Rituals bind groups together. Each stadium has its own rituals, so at this one we got the traditional race of the presidents. (Oddly, it was actually a dance contest. Abe won, but that is ridiculous -- Thomas Jefferson was CLEARLY the better dancer.) It's a tradition that binds all Nationals fans together, where they can turn to people who don't know or aren't from the area and say, "This is what WE do. We have the race of the presidents." And of all the cheers, the most popular was when a guy named Wilson stepped up to the plate and the whole crowd called in unison, WIIIIIIIL...SOOOOOOON! It's their tradition, they own it and feel possessive about it -- it's the one they won't miss participating in.
When I was a kid, I felt that the more people got into the cheers and traditions, the better. How could some people not do the Wave? You have to do the Wave or you ruin it for everyone! And when the tinkly organ plays the little tune, you have to yell CHARGE! at the top of your lungs. The more involved people were, the better I liked it.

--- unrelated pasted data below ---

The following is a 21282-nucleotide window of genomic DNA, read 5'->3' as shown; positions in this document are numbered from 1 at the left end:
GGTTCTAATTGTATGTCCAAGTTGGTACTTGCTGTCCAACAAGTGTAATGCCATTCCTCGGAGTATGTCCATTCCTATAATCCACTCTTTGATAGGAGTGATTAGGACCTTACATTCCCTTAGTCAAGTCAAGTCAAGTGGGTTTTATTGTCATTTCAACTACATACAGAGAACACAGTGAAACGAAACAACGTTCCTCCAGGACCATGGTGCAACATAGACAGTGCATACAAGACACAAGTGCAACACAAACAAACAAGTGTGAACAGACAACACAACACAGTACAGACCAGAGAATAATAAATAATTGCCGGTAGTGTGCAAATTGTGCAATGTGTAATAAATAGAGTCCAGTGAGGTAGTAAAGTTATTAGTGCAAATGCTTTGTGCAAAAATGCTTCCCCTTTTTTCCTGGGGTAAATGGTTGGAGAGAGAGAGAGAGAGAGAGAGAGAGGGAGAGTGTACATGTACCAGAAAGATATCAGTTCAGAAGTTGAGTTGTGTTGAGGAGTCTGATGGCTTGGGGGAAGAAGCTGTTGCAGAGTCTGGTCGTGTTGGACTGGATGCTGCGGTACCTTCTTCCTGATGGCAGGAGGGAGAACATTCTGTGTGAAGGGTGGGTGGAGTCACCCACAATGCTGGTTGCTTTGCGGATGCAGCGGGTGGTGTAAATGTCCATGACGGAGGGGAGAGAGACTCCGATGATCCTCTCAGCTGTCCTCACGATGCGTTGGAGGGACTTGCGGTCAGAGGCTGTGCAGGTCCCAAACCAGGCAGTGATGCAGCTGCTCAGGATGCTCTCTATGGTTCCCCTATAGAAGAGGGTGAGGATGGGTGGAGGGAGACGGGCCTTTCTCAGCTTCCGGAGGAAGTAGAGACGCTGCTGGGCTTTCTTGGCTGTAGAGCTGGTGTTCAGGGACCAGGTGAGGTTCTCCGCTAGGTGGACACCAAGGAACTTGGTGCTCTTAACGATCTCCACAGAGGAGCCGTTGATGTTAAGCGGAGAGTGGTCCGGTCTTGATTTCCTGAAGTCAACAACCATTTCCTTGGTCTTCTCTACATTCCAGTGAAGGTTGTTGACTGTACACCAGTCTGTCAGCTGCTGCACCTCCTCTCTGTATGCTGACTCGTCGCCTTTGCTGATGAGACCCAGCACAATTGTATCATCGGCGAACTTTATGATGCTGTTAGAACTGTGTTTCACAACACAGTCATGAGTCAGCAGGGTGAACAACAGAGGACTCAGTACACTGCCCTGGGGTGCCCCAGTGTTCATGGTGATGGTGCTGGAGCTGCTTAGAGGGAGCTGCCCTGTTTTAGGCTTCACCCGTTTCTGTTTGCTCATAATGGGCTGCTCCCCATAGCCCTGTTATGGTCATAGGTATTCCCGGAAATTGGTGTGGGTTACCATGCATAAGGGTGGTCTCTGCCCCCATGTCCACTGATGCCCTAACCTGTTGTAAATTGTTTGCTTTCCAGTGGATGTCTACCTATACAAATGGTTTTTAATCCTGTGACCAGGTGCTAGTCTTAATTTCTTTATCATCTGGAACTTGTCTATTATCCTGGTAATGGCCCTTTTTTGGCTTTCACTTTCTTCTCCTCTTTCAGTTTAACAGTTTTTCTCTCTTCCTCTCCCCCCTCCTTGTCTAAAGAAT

I realize now that participating in things like that with a big group can be a big emotional charge. To do stuff with 10,000 fans, even goofy stuff, seems to take on extra importance. And when you feel things with 10,000 fans -- like when you put your ball cap over your heart for the National Anthem and feel patriotic feelings -- the emotion seems magnified.
There is a kind of peak emotional experience that can't be had alone. When a group of people get whipped up into a shared emotional experience, it reaches a level of intensity very different from what you get alone. I've had it singing on buses, singing around campfires, singing in a choir, singing at charismatic prayer services, and of course at Mass. (Singing is just one way to do it, but it's the way I know best -- it's physical, emotional, and also can be beautiful.) When these experiences are good enough, it can be like a drug -- you keep coming back to the people who you had that experience with. You feel bonded to them. And when you've participated in the ritual according to the rules and got the emotional reward for doing it, you're in a good position to follow or believe whatever the group leader says. In a way, you've opened yourself to the group's influence.